Parenting always has its ebbs and flows, but we’ve had a rough past couple weeks around here, with one of our children in particular. Some of that has been us, I’m sure – when Matt and I are stressed out or focused on other things, we don’t do as good of a job at parenting, and he’s in the middle of his semester, and I’m working hard on accomplishing everything on my pre-adoption to do list. But some of it was definitely her and for no reason we could discern – perhaps the upcoming changes in our family? Perhaps just a phase? Who knows. It’s been hard, though. I called our social worker and asked for her advice. I asked a few friends to pray for me.

And I’ve upped my connected parenting game. I’ve sought opportunities to say yes. I’ve gotten down on my kids’ level to talk with them. I’ve been willing to work with the girls on compromises that help each of us work toward what’s important to us. I’ve proposed outings to the park just because they would be fun.

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I’ve been putting my phone down more. We’ve been role-playing tough situations. We’ve been having a lot of re-dos. I’ve been doing one-on-one dates with each of my girls.

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And the past week or so has been better, and I’ve been encouraged. It’s been hard work, but it’s worth it. I want to be able to help my kids work through conflict and handle their emotions well, and it’s worth the time it takes to help them learn those skills. And I want us to have good, healthy relationships, and it’s worth the time it takes to build those.

Even in the midst of that context, though, I was shocked by an experience we had this morning. A friend of mine, another adoption mama, is spending a week in Texas at a TBRI (trust-based relational intervention) Practitioner Training, and I’ve been following along with her blog and Facebook posts, hoping to glean any pearls of wisdom that might be helpful to me in parenting our kiddos. She posted yesterday about an example of an “I Love You Ritual.” Matt and I have the book but haven’t drawn on it as much as we probably should have. I pulled up the video to which she linked and watched as parents and children sang to each other, to the tune of Twinkle Twinkle Little Star, about how precious they are:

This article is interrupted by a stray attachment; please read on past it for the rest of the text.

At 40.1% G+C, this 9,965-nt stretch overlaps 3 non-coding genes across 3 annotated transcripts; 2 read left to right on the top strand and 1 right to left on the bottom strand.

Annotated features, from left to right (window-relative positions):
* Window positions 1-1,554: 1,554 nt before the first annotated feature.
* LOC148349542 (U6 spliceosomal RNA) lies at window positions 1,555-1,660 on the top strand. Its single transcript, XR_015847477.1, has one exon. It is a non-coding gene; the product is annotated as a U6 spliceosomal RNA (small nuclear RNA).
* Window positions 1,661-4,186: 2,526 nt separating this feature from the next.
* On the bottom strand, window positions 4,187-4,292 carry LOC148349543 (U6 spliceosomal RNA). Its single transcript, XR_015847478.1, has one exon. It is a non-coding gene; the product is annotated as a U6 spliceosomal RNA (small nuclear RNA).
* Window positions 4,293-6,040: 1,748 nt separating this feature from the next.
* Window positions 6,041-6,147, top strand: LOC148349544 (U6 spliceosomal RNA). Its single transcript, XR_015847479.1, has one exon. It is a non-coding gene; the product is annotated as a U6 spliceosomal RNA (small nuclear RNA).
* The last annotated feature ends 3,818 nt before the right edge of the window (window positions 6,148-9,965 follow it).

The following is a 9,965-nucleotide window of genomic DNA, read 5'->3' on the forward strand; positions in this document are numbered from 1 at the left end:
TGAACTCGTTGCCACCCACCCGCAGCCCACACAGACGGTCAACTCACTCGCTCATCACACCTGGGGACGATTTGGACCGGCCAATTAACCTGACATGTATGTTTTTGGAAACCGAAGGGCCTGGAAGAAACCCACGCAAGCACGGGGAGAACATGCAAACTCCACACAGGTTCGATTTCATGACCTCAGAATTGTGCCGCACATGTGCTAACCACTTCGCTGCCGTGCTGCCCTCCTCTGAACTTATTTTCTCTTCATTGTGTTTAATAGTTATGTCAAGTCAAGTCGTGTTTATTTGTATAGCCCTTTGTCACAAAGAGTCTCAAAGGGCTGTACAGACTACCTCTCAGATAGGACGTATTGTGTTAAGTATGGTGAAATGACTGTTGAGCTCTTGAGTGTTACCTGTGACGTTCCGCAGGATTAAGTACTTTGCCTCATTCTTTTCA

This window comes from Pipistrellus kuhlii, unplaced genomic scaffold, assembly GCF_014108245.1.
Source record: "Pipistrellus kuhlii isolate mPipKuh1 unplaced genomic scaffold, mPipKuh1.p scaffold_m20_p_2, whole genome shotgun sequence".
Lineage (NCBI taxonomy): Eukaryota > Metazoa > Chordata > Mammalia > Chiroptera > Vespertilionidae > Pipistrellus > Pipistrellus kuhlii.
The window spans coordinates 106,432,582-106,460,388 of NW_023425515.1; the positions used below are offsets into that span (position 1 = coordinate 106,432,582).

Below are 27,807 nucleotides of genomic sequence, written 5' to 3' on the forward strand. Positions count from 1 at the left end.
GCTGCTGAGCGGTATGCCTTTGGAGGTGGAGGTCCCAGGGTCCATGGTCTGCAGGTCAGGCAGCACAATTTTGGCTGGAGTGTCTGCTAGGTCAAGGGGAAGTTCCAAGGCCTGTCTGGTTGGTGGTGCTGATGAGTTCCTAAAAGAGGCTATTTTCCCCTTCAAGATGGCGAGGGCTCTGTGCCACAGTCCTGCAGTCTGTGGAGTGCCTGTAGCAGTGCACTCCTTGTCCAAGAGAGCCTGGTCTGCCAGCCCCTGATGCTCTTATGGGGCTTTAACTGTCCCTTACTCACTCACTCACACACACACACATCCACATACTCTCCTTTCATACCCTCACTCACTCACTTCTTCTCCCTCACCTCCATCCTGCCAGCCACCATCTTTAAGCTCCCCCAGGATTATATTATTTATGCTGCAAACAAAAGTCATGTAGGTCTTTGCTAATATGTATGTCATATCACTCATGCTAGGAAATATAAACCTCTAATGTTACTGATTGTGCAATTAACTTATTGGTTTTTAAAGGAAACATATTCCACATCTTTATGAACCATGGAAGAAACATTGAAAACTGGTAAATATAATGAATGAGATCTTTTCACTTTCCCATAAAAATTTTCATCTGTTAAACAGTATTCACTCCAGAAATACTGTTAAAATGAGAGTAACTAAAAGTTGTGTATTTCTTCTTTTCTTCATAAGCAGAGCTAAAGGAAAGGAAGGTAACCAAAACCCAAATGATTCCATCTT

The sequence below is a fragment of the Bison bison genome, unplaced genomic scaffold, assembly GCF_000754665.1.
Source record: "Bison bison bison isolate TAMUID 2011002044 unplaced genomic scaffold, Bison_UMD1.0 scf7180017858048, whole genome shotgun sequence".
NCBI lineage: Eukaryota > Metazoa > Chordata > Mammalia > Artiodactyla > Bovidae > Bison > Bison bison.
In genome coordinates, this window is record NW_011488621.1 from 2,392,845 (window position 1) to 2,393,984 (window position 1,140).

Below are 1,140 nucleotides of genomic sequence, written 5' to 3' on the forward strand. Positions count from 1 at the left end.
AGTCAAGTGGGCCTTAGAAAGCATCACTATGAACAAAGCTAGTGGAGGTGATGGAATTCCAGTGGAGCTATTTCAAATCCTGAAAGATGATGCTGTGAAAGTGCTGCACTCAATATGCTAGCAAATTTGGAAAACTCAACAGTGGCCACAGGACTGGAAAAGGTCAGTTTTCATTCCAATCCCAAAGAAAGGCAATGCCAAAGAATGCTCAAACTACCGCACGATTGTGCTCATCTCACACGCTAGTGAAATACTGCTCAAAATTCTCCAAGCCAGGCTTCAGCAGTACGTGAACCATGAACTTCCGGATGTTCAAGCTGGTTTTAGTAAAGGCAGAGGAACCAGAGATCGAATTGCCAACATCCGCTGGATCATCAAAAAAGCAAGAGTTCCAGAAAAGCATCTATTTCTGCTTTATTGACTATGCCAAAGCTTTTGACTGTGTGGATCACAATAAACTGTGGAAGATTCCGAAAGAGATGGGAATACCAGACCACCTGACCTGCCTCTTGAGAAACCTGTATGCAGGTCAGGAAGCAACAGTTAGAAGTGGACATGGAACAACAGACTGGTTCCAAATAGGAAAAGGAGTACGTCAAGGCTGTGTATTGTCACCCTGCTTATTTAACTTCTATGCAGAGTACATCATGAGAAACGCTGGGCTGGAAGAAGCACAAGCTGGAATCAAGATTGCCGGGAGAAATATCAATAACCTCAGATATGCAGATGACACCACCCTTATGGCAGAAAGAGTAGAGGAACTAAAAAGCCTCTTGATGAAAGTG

Twinkle twinkle little star
What a wonderful child you are
With big, bright eyes and nice round cheeks
A talented person from head to feet
Twinkle twinkle little star
What a wonderful child you are

I watched it a couple times with my kids and then told them I wanted to sing it to each of them. I expected them to think it was corny and get bored and run away. Not so. I was blown away by their responses. Atticus is already picking up on the motions. Miranda stared into my eyes, beaming, soaking up the message. Madeleine CaiQun refused to make eye contact at all – it was too much for her. But immediately after I finished singing to her, she crawled into my lap, curled up, and opened up about some of her fears about our upcoming trip to China. This was a holy morning at our house, my friends.

Dr. Karyn Purvis, who truly helped to bring hope and healing to so many adoptive (and non-adoptive) families and who pioneered so much of the research upon which we draw in our parenting, has a quote that is often repeated in adoption circles – “All children need to know that they are precious, unique, and special, but a child who comes from a hard place needs to know it more desperately.”

I have been underestimating the degree to which my children need to hear that message. I do need to be spending time with them, reading to them, taking them out on dates…but I also need to make sure I’m speaking directly to their hearts with my words and telling them exactly how precious and wonderful they are to me. I have a feeling this song is going to get a lot of air time in our house in the coming days and weeks and months, and I’ll be seeking out other methods of reaching out to nurture their hearts, as well.